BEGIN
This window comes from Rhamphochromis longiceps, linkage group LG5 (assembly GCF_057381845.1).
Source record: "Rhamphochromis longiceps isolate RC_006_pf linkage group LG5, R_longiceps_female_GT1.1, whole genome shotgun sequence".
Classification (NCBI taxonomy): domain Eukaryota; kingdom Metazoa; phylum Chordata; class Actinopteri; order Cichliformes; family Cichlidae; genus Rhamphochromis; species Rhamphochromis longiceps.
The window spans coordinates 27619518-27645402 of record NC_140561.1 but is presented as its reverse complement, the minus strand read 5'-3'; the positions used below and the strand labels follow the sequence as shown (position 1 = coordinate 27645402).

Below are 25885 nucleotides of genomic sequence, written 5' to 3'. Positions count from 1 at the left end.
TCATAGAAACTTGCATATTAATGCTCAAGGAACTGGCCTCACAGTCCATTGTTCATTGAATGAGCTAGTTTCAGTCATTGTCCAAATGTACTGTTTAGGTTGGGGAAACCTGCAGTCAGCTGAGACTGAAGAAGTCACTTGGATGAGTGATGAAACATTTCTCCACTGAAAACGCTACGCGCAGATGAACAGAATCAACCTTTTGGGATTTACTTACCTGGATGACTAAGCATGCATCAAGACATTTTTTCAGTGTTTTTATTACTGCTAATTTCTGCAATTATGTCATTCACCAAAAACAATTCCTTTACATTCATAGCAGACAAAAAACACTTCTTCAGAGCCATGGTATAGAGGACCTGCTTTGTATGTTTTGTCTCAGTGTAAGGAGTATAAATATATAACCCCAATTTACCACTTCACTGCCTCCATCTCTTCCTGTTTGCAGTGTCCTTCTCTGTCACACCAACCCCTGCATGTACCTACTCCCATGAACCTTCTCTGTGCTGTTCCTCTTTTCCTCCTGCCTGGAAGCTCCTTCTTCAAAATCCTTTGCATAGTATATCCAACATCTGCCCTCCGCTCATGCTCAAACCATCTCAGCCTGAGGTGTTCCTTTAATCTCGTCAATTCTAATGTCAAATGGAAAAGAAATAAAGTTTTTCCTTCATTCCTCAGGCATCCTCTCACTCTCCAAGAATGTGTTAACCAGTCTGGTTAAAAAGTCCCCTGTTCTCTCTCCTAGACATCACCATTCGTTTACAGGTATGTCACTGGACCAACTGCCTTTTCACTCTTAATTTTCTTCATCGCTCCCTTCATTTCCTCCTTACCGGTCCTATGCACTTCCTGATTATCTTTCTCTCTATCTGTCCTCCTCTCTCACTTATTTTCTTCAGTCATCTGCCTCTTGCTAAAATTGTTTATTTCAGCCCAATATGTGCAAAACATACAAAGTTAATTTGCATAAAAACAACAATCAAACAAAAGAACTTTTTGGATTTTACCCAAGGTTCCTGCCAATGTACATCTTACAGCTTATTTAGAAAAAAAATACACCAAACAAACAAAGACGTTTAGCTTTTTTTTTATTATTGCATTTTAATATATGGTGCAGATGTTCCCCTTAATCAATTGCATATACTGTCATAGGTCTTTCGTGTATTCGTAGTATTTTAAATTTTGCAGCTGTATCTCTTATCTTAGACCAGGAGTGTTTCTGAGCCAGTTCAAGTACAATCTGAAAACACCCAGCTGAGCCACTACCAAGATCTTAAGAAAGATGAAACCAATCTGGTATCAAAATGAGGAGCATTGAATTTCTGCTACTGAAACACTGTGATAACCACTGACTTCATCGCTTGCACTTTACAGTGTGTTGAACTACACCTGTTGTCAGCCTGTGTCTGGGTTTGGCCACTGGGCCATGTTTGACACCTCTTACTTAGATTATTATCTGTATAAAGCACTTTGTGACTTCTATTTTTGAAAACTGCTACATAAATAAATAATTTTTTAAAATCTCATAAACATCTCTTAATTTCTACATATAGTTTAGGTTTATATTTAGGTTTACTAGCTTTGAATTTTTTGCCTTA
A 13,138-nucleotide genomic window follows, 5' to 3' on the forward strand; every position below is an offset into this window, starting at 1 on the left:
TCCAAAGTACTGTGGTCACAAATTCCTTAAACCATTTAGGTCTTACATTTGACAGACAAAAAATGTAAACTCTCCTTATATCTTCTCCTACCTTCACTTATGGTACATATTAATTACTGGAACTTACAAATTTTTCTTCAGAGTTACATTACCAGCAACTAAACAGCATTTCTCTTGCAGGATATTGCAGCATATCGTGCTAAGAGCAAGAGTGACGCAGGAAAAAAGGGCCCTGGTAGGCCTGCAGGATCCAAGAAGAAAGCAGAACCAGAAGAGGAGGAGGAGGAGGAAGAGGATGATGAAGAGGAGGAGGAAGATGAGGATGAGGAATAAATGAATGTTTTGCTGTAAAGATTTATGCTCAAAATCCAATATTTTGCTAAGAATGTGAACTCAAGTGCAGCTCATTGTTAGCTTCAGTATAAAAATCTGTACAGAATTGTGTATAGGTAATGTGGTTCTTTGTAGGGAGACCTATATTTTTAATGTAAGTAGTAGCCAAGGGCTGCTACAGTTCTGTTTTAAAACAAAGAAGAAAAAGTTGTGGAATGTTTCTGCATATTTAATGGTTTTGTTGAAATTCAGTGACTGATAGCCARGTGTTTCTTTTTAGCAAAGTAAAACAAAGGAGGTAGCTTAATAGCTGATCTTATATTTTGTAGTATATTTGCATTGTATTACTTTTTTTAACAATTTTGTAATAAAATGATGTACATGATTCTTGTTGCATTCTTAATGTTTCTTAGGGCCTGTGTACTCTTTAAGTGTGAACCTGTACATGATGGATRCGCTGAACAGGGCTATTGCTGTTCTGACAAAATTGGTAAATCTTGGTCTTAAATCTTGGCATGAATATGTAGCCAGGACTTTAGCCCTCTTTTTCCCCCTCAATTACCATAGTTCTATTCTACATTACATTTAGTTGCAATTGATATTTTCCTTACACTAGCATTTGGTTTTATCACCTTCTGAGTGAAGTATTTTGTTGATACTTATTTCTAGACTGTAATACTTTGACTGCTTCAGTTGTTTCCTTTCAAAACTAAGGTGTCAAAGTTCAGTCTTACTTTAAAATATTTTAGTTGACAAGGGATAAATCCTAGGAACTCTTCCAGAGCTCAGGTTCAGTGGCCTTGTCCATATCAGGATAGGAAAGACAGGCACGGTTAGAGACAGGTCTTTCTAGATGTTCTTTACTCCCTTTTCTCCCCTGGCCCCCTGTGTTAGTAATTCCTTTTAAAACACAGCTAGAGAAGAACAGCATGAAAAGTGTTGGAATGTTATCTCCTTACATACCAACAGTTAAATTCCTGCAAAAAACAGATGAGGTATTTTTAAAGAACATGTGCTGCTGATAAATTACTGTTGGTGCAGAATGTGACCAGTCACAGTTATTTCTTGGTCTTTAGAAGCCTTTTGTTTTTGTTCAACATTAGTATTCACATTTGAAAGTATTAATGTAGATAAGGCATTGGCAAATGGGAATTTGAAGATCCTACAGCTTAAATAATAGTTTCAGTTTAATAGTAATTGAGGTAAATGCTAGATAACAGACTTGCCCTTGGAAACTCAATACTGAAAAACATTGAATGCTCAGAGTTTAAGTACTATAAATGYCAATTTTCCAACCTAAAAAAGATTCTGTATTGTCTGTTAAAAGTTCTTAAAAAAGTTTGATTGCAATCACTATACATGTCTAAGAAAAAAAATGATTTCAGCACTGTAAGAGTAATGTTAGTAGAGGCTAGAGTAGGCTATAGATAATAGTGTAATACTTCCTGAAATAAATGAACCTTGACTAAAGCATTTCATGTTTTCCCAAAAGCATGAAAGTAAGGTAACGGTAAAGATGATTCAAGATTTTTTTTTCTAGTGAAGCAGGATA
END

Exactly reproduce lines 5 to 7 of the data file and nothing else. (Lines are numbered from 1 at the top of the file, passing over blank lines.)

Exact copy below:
Below are 25885 nucleotides of genomic sequence, written 5' to 3'. Positions count from 1 at the left end.
TCATAGAAACTTGCATATTAATGCTCAAGGAACTGGCCTCACAGTCCATTGTTCATTGAATGAGCTAGTTTCAGTCATTGTCCAAATGTACTGTTTAGGTTGGGGAAACCTGCAGTCAGCTGAGACTGAAGAAGTCACTTGGATGAGTGATGAAACATTTCTCCACTGAAAACGCTACGCGCAGATGAACAGAATCAACCTTTTGGGATTTACTTACCTGGATGACTAAGCATGCATCAAGACATTTTTTCAGTGTTTTTATTACTGCTAATTTCTGCAATTATGTCATTCACCAAAAACAATTCCTTTACATTCATAGCAGACAAAAAACACTTCTTCAGAGCCATGGTATAGAGGACCTGCTTTGTATGTTTTGTCTCAGTGTAAGGAGTATAAATATATAACCCCAATTTACCACTTCACTGCCTCCATCTCTTCCTGTTTGCAGTGTCCTTCTCTGTCACACCAACCCCTGCATGTACCTACTCCCATGAACCTTCTCTGTGCTGTTCCTCTTTTCCTCCTGCCTGGAAGCTCCTTCTTCAAAATCCTTTGCATAGTATATCCAACATCTGCCCTCCGCTCATGCTCAAACCATCTCAGCCTGAGGTGTTCCTTTAATCTCGTCAATTCTAATGTCAAATGGAAAAGAAATAAAGTTTTTCCTTCATTCCTCAGGCATCCTCTCACTCTCCAAGAATGTGTTAACCAGTCTGGTTAAAAAGTCCCCTGTTCTCTCTCCTAGACATCACCATTCGTTTACAGGTATGTCACTGGACCAACTGCCTTTTCACTCTTAATTTTCTTCATCGCTCCCTTCATTTCCTCCTTACCGGTCCTATGCACTTCCTGATTATCTTTCTCTCTATCTGTCCTCCTCTCTCACTTATTTTCTTCAGTCATCTGCCTCTTGCTAAAATTGTTTATTTCAGCCCAATATGTGCAAAACATACAAAGTTAATTTGCATAAAAACAACAATCAAACAAAAGAACTTTTTGGATTTTACCCAAGGTTCCTGCCAATGTACATCTTACAGCTTATTTAGAAAAAAAATACACCAAACAAACAAAGACGTTTAGCTTTTTTTTTATTATTGCATTTTAATATATGGTGCAGATGTTCCCCTTAATCAATTGCATATACTGTCATAGGTCTTTCGTGTATTCGTAGTATTTTAAATTTTGCAGCTGTATCTCTTATCTTAGACCAGGAGTGTTTCTGAGCCAGTTCAAGTACAATCTGAAAACACCCAGCTGAGCCACTACCAAGATCTTAAGAAAGATGAAACCAATCTGGTATCAAAATGAGGAGCATTGAATTTCTGCTACTGAAACACTGTGATAACCACTGACTTCATCGCTTGCACTTTACAGTGTGTTGAACTACACCTGTTGTCAGCCTGTGTCTGGGTTTGGCCACTGGGCCATGTTTGACACCTCTTACTTAGATTATTATCTGTATAAAGCACTTTGTGACTTCTATTTTTGAAAACTGCTACATAAATAAATAATTTTTTAAAATCTCATAAACATCTCTTAATTTCTACATATAGTTTAGGTTTATATTTAGGTTTACTAGCTTTGAATTTTTTGCCTTA
A 13,138-nucleotide genomic window follows, 5' to 3' on the forward strand; every position below is an offset into this window, starting at 1 on the left: